Within Māori cultural tradition there is a strong orientation to the values-based idea that relationships among people flourish and rely on kanohi ki te kanohi interactions in both important and commonplace contexts. Historically, media and communications technologies have provided Māori with alternative tools and methods to practise culture, without necessarily having to be kanohi ki te kanohi.
Pressures of employment, education, financial and family contexts have become main drivers for Māori to leave their haukāinga. Responsibilities to return home to participate in cultural, social and political activities of the marae have meant that Māori living away seek alternative methods to contribute back to the haukāinga. Iwi, hapū and marae are faced with the challenge of shifting kanohi ki te kanohi practices and rituals to the virtual space to empower their people with the ability and access to participate and engage.
The Internet and social networking sites (SNS) are enabling Māori from all over the world to connect and engage in meaningful relationships with friends, family and communities as well as practice aspects of Māori culture. Interactions based on cultural practices have heralded a new era of the ‘virtual marae’ where language, customs and whanaungatanga are practised daily in SNS.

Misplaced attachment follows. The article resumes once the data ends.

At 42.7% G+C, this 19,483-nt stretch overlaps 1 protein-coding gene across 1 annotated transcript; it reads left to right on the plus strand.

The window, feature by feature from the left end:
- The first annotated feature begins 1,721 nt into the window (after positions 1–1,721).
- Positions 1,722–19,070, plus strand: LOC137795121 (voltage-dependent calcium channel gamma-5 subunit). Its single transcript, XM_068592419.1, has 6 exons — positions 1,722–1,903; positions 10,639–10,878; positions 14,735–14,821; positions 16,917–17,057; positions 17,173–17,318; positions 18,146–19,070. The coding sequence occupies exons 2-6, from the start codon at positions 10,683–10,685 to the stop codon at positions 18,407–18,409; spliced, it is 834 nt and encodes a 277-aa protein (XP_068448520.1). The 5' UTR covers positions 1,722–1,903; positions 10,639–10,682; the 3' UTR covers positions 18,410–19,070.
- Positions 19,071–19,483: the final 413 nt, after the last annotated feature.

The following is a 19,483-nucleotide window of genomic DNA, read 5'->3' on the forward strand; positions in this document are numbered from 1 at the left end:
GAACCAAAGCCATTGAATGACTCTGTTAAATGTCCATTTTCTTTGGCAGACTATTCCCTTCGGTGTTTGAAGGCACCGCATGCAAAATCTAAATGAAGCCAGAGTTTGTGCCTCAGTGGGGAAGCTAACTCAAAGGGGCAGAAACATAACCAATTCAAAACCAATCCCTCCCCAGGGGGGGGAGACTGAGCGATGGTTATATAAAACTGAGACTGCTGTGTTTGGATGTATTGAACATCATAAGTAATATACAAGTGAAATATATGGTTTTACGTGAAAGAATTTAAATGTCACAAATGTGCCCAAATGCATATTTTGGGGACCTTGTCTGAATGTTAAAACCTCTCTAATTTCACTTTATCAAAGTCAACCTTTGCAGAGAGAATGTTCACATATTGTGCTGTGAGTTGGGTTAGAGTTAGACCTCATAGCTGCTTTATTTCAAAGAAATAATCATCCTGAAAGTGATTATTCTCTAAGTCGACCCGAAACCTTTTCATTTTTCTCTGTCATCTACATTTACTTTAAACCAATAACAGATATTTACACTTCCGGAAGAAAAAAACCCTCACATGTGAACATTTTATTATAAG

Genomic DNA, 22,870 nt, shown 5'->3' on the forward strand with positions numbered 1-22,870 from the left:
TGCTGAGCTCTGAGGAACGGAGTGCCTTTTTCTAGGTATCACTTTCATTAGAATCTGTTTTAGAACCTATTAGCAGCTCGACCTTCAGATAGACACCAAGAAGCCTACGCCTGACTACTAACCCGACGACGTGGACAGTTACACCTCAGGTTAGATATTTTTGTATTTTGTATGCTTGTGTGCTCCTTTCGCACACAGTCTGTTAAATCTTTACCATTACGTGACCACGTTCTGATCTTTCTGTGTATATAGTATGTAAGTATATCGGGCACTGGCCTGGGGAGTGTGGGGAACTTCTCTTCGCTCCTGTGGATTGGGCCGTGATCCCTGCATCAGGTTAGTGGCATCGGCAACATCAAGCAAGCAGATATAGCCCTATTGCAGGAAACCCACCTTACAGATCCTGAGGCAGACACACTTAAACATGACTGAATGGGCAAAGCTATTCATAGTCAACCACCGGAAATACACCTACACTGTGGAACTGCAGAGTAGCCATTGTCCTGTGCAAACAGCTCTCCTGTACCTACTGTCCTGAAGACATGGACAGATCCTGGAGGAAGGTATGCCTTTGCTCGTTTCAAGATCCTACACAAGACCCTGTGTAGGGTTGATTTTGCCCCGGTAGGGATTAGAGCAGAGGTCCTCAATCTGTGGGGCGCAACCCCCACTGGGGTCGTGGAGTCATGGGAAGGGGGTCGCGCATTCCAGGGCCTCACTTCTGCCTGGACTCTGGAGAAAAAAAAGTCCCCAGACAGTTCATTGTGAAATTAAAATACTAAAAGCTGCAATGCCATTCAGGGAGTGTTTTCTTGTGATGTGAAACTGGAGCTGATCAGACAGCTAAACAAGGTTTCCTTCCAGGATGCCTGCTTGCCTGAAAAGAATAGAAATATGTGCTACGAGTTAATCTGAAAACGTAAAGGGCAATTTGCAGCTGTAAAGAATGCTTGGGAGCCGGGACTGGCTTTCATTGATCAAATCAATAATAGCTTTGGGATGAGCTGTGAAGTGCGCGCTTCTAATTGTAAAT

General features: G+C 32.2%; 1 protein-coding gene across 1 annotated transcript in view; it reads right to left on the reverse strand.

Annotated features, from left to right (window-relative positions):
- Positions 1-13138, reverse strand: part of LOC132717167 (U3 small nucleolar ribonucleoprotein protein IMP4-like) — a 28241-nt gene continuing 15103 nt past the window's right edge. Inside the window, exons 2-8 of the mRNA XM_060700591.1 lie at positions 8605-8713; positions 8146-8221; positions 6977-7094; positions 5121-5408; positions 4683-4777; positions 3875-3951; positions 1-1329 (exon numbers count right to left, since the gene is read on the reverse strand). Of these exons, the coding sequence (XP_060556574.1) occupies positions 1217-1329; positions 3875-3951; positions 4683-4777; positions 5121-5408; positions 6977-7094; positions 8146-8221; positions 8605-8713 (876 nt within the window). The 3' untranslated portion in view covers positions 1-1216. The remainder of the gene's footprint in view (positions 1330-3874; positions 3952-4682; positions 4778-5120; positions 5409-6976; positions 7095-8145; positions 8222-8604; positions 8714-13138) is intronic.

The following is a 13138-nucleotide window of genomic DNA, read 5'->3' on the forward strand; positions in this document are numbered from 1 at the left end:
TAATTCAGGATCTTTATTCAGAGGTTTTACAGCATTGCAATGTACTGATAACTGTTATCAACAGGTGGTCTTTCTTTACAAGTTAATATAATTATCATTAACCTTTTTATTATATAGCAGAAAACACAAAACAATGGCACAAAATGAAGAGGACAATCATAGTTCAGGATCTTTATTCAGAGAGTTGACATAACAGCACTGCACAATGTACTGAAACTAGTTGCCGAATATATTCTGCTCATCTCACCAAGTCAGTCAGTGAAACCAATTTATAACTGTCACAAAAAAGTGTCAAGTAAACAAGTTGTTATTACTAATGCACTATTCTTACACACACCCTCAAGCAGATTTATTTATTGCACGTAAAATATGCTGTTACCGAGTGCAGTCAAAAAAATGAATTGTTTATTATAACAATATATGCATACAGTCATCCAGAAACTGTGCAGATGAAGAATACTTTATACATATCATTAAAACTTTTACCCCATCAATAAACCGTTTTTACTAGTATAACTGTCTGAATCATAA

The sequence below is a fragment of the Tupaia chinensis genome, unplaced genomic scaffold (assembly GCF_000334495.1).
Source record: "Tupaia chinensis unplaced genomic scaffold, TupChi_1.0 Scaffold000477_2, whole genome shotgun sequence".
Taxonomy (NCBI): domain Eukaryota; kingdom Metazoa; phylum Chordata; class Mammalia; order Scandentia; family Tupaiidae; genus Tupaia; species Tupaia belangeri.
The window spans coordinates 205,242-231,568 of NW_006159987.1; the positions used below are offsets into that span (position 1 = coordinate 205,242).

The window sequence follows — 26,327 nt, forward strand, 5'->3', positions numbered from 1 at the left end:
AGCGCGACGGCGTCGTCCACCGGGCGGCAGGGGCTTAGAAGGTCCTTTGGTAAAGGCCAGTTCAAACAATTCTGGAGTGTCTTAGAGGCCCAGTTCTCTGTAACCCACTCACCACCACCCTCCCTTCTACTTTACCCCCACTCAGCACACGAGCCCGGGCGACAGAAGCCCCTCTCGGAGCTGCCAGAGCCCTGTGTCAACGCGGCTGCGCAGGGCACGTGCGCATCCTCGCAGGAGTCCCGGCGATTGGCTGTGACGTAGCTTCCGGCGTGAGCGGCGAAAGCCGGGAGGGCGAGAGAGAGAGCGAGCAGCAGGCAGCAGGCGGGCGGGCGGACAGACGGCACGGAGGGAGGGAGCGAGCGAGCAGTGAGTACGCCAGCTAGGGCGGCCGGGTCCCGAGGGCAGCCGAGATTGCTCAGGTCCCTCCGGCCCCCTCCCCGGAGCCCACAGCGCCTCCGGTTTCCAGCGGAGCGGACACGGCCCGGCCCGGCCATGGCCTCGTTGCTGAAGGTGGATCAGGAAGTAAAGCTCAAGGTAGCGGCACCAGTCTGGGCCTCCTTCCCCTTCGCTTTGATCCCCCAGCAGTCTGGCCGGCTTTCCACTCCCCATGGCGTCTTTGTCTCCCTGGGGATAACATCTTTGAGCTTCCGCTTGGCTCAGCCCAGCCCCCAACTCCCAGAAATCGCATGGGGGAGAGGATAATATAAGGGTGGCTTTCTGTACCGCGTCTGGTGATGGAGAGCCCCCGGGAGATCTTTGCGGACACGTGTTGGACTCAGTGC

This thesis investigates the tensions that Māori face as they negotiate virtual spaces and navigate new territories of SNS, highlighting the pressures on kanohi ki te kanohi practice. The study develops a methodological framework of kaupapa Māori research praxis, iwi values and te reo me ōna tikanga to collect databases of individual and focus group interviews, two iwi case studies and an online survey. Through mainly qualitative exploration of these data, the domains of rangatahi usage, whanaungatanga, tuakiritanga and tikanga are traversed, to interrogate the contemporary ideas and trajectory of kanohi ki te kanohi values. It is evident through this research that SNS is changing the ways in which we communicate, articulate identity, socialise and practise culture.
Key findings bring to light a range of issues that Māoridom must grapple with to guide SNS usage in cultural contexts that considers kanohi ki te kanohi values and the future of marae. This thesis contributes new knowledge that marae, hapū, iwi, policy makers and educationalists can consider in order to optimise the potentials of SNS for Māori social and cultural advancement.